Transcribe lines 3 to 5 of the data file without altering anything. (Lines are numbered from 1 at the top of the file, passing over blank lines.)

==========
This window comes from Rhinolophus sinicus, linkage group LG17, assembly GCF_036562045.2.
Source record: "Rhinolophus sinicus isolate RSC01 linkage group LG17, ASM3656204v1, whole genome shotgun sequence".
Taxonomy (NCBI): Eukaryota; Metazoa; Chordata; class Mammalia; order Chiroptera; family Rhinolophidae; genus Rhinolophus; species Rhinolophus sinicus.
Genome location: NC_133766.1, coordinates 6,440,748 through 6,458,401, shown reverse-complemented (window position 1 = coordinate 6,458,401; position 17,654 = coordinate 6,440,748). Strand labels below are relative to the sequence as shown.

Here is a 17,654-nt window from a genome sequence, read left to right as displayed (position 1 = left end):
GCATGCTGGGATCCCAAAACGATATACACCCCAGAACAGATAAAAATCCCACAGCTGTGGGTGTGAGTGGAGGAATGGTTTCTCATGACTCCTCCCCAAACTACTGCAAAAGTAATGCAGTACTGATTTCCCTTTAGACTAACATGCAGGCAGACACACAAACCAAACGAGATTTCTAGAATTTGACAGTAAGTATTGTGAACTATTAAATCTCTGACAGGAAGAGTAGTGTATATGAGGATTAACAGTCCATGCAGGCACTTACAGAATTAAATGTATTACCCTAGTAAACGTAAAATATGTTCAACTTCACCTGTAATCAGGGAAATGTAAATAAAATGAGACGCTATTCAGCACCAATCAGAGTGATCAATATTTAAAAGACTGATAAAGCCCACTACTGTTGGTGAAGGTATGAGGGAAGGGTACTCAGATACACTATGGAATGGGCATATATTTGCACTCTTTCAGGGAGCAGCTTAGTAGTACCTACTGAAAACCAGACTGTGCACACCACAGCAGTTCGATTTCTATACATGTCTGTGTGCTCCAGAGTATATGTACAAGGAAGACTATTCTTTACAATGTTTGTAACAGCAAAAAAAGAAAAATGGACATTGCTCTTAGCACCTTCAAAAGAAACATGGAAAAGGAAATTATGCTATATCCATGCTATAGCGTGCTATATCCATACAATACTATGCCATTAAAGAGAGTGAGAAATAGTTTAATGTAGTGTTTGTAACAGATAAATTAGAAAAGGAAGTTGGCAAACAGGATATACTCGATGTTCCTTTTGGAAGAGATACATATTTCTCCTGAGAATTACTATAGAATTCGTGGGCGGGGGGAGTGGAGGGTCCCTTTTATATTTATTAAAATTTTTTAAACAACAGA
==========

Taxonomy (NCBI): Eukaryota; Metazoa; Chordata; class Mammalia; order Chiroptera; family Rhinolophidae; genus Rhinolophus; species Rhinolophus sinicus.
Genome location: NC_133766.1, coordinates 6,440,748 through 6,458,401, shown reverse-complemented (window position 1 = coordinate 6,458,401; position 17,654 = coordinate 6,440,748). Strand labels below are relative to the sequence as shown.

Here is a 17,654-nt window from a genome sequence, read left to right as displayed (position 1 = left end):